The fitness center enables individuals to work out on their own or be part of an organized, group instructional program such as spinning classes, yoga, martial arts, or team sports. Most facilities offer trainer services to help individuals safely achieve fitness goals. A fitness center may provide outdoor activities with features such as a running track, swimming pool and sport playing fields. In addition to providing ways to improve physical fitness, a fitness center may also provide for social needs with seating areas, non-workout classes, a juice or snack bar, sport spectator seating, saunas, hot tubs, and day care services. Physical therapy providers can also be collocated within a fitness center.
Fitness center buildings vary in size and design. Small facilities may only include a single room fitness area and locker rooms with a small support/administrative area. Large facilities include gymnasiums, racquetball courts, indoor and/or outdoor pools, running tracks, food service and retail spaces, and child care.
Fitness centers are generally viewed as commercial uses located in retail districts, shopping centers or business parks so that they are convenient to their patrons. Some fitness centers are located in repurposed industrial or retail buildings, though most large fitness centers are in new specially designed buildings. Many fitness center users make short visits of about an hour, typically during the early morning before work, or the evening after work. Saturday use is typically very high at most fitness centers. To accommodate the lifestyles of their members, most fitness centers operate with long hours, seven days a week.
Local planning issues to consider in reviewing proposed fitness centers include: traffic, building height and size, setbacks and buffers, outdoor use impacts to surrounding properties, lighting due to their often lengthy hours of operation, and accessibility by non- motorized traffic.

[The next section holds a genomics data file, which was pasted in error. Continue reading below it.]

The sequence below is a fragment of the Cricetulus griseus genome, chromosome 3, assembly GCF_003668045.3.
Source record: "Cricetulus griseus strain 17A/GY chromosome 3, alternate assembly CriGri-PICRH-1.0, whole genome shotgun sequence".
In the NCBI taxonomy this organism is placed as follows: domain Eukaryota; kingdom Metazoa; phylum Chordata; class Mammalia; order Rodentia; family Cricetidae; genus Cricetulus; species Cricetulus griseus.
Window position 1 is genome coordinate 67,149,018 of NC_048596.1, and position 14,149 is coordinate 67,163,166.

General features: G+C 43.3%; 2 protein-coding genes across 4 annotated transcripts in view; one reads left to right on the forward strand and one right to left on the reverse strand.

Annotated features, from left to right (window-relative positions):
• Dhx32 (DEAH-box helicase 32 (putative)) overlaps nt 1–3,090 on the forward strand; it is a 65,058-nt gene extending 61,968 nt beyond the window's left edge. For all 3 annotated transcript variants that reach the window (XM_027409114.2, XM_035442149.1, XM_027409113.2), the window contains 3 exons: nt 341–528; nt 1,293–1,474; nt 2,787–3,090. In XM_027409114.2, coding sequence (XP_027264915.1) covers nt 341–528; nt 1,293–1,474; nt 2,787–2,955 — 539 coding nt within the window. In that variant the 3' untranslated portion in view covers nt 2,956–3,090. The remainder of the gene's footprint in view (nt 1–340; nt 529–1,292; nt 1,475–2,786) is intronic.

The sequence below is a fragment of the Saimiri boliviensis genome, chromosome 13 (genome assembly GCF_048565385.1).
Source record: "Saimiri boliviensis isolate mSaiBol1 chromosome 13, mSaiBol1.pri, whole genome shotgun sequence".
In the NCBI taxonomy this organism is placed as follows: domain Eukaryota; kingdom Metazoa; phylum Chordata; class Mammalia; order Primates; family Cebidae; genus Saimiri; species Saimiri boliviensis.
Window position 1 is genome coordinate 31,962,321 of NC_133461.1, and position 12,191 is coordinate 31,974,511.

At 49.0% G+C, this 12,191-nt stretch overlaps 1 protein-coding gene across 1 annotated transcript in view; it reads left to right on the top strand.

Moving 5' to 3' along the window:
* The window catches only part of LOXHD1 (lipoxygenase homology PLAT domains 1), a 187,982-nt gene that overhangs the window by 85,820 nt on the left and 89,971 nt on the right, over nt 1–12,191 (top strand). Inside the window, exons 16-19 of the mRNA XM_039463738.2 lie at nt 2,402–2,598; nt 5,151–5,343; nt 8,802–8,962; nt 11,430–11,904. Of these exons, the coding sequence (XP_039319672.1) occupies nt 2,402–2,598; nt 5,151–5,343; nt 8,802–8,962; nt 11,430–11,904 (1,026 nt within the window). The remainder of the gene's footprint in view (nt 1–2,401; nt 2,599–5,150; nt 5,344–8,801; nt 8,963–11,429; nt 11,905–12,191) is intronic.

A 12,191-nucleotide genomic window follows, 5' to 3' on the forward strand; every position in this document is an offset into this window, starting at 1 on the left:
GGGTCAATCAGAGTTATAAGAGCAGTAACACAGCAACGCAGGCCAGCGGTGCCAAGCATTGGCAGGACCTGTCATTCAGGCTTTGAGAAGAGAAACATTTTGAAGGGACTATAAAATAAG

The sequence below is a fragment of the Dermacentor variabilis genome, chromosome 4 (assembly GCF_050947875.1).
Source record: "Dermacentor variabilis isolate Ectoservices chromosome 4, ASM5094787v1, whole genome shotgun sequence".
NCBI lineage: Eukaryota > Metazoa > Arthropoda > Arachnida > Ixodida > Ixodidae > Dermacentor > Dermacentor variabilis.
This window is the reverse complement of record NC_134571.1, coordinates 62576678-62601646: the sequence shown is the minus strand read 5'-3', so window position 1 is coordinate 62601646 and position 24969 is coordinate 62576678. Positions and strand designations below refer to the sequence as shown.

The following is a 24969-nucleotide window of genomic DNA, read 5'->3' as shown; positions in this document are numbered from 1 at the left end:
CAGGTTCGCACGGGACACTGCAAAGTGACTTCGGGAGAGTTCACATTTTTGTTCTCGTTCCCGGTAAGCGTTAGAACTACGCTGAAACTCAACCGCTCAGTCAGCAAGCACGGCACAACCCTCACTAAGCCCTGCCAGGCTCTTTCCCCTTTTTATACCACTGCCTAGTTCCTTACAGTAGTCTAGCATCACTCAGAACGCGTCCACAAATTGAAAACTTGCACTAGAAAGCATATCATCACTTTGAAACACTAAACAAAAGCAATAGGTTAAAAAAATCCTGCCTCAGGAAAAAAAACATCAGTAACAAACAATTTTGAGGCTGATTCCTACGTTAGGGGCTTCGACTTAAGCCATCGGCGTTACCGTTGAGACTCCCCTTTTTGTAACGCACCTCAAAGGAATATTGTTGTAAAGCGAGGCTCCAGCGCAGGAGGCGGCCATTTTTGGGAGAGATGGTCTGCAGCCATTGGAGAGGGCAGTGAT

A former elementary school was transformed into a fitness center in
Fitness centers are open long hours to help us all keep in shape
Some fitness centers occupy retail space in shopping centers
Montgomery County has several excellent YMCA facilities providing a
variety of services
Posted on January 4, 2017 at 7:40 AM by Michael Stokes
Development in Montgomery County during 2016 was very robust, probably one of the strongest years in over a decade as evidenced by new construction and planned proposals submitted to our office for review.
Certainly the biggest development trend continues to be new rental apartments. Big apartment projects recently completed in Plymouth Meeting, the Conshohocken area, and along the Route 422 corridor seem to be leasing up well. Several new apartment projects are under construction in Upper Merion Township (several large ones), Lower Merion Township (several as well), and Norristown. More should be under construction soon in Lansdale, Willow Grove, Philmont, Lower Merion Township, and yes even more in Upper Merion Township. Clearly Upper Merion and Lower Merion Townships are the epicenters of new apartment development. In Lower Merion Township a large riverfront apartment development on the former Continental Container Corporation plant site will eventually contain approximately 600 new apartment units which have access to Manayunk. Several other Lower Merion Township apartment projects are proposed in the Bala Cynwyd area and in Ardmore. Over the past year, several large cranes have been lording over more than 1,000 apartment units under construction at the Village of Valley Forge- the former Valley Forge Golf Course, located along US Routes 202 and 422. Other apartment units in Upper Merion Township are being developed in business parks near Valley Forge Park and in Hughes Park along the SEPTA Route 100 transit line.